The Power of Images: California Maps Greenhouse Gases

August 9, 2012, 9:45 am

The Power of Images: California Maps Greenhouse Gases

By FELICITY BARRINGER
California Air Resources Board A Google Earth visualization of the amount of greenhouse gases emitted by Southern California refineries. The green balloons’ height reflects the amount of pollution each facility emits.

One of the most significant political problems facing campaigns against air pollution these days is this: by and large, you can’t see it. You can track its molecules, watch emergency room admissions go up and down as it waxes and wanes and estimate the number of lives shortened by it. But none of that provides the jolt of, say, a picture of a tornado’s path or a river on fire.

Back in 1948, when killer smog descended on Donora, Pa., it was a visible scourge. But carbon dioxide is odorless and colorless, so the eye is no judge of gauging when pollution is better or worse. That is, until the magic of digital data visualization is used.

That is what California’s Air Resources Board is now offering. This week, state air regulators announced a new online tool that mashes their data on statewide greenhouse gas emissions from the 625 or so largest polluters with images from Google maps. Anyone with a Web browser and Google Earth can “see” how much carbon dioxide or methane or other types of greenhouse gases each facility is sending into the atmosphere.

The idea, said an agency spokesman, Stanley Young, is to foster understanding of the air board’s effort to track and reduce greenhouse gas pollution. And while a little green or pink balloon does not deliver a punch to the gut, it is light years better than a spreadsheet for bringing home the reality of what a refinery or power plant contributes to climate change.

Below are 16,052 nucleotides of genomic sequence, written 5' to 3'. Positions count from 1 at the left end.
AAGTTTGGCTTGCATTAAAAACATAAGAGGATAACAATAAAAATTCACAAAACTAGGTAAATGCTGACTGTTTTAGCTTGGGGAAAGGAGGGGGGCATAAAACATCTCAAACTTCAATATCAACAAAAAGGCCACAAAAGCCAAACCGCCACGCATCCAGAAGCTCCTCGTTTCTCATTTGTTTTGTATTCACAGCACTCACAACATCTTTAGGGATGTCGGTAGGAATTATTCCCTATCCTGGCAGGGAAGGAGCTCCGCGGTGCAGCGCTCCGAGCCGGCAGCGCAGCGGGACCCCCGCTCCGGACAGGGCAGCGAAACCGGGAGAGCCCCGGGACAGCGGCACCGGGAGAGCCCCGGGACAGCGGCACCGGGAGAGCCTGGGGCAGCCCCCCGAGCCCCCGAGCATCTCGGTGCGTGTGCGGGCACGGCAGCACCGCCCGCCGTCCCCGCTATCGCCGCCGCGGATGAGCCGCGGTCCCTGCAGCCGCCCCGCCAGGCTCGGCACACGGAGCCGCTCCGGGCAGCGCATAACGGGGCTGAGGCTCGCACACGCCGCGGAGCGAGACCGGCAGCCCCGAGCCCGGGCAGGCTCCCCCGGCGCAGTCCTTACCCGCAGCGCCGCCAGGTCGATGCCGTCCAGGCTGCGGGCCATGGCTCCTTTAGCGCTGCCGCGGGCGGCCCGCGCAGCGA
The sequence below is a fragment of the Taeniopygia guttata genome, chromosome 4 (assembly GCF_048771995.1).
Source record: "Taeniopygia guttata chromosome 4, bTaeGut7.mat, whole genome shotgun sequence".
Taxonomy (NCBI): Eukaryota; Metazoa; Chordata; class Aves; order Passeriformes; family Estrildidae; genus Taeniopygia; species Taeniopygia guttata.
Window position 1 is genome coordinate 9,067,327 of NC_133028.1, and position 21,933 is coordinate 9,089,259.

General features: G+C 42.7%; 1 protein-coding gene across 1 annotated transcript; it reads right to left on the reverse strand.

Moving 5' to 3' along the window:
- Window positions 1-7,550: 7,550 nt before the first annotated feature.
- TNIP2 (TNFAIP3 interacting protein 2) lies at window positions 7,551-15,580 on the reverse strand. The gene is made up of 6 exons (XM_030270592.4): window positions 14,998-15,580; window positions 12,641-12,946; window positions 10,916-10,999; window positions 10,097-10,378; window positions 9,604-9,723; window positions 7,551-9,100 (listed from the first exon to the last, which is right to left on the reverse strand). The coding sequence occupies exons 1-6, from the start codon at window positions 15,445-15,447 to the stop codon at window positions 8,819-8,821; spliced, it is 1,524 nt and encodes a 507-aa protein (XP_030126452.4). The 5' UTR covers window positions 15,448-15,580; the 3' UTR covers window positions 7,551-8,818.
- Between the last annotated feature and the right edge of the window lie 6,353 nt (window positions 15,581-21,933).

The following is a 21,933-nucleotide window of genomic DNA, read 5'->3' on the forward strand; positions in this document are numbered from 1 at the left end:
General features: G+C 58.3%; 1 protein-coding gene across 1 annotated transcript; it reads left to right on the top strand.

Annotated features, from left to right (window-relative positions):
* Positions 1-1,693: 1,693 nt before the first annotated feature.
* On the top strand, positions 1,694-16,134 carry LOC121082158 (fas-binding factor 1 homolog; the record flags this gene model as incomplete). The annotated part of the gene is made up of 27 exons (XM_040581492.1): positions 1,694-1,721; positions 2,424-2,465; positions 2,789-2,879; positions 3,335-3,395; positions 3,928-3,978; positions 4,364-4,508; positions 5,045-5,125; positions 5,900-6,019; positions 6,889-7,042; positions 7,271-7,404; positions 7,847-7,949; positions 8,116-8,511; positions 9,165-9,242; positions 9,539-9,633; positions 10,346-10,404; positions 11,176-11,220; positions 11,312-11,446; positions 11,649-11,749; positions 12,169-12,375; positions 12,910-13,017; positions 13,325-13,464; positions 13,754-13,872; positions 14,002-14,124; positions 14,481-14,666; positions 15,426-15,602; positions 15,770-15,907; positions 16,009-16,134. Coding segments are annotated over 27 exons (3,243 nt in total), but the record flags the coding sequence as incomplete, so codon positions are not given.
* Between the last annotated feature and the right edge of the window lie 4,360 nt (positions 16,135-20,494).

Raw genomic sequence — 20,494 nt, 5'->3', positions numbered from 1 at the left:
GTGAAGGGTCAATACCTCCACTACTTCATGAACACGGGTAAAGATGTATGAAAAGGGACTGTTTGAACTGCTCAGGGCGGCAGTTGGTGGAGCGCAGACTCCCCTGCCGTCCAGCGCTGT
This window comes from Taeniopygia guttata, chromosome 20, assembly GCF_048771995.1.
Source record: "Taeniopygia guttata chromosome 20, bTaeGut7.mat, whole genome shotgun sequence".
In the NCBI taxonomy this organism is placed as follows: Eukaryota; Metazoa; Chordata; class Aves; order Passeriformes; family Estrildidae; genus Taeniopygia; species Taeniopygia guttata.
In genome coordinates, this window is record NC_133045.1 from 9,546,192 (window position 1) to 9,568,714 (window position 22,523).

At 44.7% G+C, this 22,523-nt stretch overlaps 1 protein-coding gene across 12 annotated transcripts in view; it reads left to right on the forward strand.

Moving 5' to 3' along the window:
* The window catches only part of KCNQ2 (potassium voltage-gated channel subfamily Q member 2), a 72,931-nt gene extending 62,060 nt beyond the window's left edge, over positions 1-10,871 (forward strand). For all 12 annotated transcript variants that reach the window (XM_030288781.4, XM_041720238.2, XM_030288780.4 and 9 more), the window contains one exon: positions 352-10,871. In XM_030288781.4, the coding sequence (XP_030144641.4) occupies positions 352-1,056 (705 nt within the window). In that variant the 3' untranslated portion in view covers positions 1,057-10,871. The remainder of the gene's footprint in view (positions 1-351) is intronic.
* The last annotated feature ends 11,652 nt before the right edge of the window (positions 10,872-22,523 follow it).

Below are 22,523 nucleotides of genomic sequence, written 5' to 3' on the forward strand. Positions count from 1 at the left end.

This, of course, is not much of a leap beyond the kind of slides former Vice President Al Gore used in the lectures that became the book “An Inconvenient Truth.” Data visualizers in a quarter-century will probably regard all these efforts the way today’s video gamers view Pong.

Sun Power Monitoring Graphic of one system’s recent solar energy production

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All sorts of invisible processes are already being made visible; for instance, providers of solar systems create programs and applications that allow owners to monitor how much electricity they generate.

But with emerging methods to collect data on pollution — to tie molecules of pollution in the air or water to their original source with isotopic fingerprints — it is possible to imagine not just maps of where pollution is, or where it is greatest, but where it comes from, how it travels and what (or who) lies in its path.

For instance, the University of Pittsburgh and the Electric Power Research Institute joined together recently on research to offer scientists a relatively simple tool for conducting the chemical equivalent of ballistics testing on bullets, taking aim at nitrogen molecules.

As described in this news release and the March issue of the journal Environmental Science and Technology, the research “will allow scientists to look at rain samples and determine how much nitrogen comes from power plant stacks as opposed to how much comes from such other sources as motor vehicles, lightning, or soil.”

The power industry has been in a running argument with the automobile industry over which contributes more to the overall collection of pollutants like oxides of nitrogen or fine particulates. It could use such data to shape its arguments that internal combustion engines deserve more attention from regulators, and power plants less.

More broadly, data visualizers could help consumers and voters understand at a glance which facilities are most responsible for harm to public health, and perhaps then act on that knowledge.

Is it much more of a leap to figure out which power plants, refineries or clogged roads are partly responsible for a specific heart attack or bout of asthma?

Chronic ailments like kidney disease got extra attention from Congress when the victims could be seen and individual human suffering felt. Will science eventually give real faces to the victims of a factory’s emissions?

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